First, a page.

Very recently I completed a task I had mulled over and hoped for many months–I received my public library card! Although that may not seem like something to rejoice over, I shall indeed, as I have been trying to get a library card in the city for quite some time now. The rules for library card ownership are not terribly detailed or difficult, but I could never seem to meet them! My ID does not have and never has had my city address on it, nor does the address match up with my suburban library card for the reciprocal program. This time I managed the affair by bringing in some bills with my name and apartment listed on them.
Although the library card is nothing too fancy, I can’t help thinking about it like it is the most beautiful things~ (I have a bit of an urge to decorate it myself, although I worry that would render it invalid.) Educational children’s shows are right to boast the wonders of a library card! I certainly missed having one!
While the card was being processed, after I filled out the paperwork, I was instructed to wander the library a bit. I gravitated towards the fiction section, but this library is not organized the way I was accustomed to it at my childhood library, so I got a bit lost. I wasn’t able to really look for any of the books I had originally intended on reading. However, near the end of the row I spotted a spine that looked promising, and left that afternoon with Jane Austen’s Northanger Abbey.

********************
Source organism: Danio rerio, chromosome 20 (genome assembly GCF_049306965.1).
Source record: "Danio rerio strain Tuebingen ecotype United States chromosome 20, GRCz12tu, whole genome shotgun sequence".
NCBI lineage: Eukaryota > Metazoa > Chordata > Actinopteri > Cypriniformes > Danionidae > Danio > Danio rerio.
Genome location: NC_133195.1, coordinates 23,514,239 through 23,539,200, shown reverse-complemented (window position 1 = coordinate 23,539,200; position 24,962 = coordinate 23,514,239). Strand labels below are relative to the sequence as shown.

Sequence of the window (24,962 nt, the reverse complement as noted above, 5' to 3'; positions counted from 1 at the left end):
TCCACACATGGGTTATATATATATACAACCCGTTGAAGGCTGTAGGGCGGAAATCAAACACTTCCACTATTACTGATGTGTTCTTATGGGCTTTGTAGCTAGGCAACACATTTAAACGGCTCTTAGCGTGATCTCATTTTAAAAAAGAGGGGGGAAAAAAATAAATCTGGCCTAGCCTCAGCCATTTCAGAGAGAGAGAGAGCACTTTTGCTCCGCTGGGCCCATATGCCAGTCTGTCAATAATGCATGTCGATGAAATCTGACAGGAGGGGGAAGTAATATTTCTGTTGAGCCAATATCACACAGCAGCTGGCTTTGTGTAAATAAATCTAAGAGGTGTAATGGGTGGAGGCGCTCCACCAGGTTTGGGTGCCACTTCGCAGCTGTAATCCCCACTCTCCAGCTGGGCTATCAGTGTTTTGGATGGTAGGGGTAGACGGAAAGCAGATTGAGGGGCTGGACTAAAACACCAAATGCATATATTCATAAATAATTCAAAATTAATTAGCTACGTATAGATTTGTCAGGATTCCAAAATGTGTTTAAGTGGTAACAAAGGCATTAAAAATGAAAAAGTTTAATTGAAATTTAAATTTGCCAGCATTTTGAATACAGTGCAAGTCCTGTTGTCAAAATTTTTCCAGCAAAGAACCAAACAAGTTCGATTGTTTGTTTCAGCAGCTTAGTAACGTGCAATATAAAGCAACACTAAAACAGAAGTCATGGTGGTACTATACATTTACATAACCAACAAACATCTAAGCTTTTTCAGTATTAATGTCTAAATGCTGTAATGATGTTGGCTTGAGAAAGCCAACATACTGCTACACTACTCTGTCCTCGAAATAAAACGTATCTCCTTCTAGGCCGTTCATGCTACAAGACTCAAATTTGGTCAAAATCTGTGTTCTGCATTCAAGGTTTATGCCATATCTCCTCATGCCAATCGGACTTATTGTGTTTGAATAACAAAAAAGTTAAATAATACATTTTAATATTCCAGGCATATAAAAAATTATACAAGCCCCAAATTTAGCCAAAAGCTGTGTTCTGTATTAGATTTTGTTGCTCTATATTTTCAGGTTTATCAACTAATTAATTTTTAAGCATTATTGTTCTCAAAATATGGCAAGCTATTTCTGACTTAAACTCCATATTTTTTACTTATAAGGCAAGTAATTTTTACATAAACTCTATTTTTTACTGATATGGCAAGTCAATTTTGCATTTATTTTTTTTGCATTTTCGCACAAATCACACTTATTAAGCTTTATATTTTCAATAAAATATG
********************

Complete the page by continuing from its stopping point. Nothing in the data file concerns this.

I haven’t read much of Ms. Austen’s work, but Northanger Abbey was so delightful that I know I shall read more! The story itself is a satire of the typical moralistic novels in the late 18th century. It follows the tale of a young girl who very much enjoys reading Gothic novels–a topic I know I’ve mentioned in my other book-oriented posts~ ♥
Overall it’s a very light, easy-to-continue story. Nothing dips or drags along terribly, and the tongue-in-cheek commentary tucked into the tale is very enjoyable. (If you don’t read much material from this time period, I would highly recommend an annotated version so that you don’t miss out on any of the little jokes.)
There’s nothing specifically “lolita” about the book anymore than something I could draw out with the weakest of connections, but if you’re at all interested by historical England (although this is pre-Victorian) it’s definitely worth some time.
Best of all, the heroine’s love of Gothic fiction provided some direction for my next book! I’m quite excited about starting The Mysteries of Udolpho after how much she and her friends enjoyed it~ ♥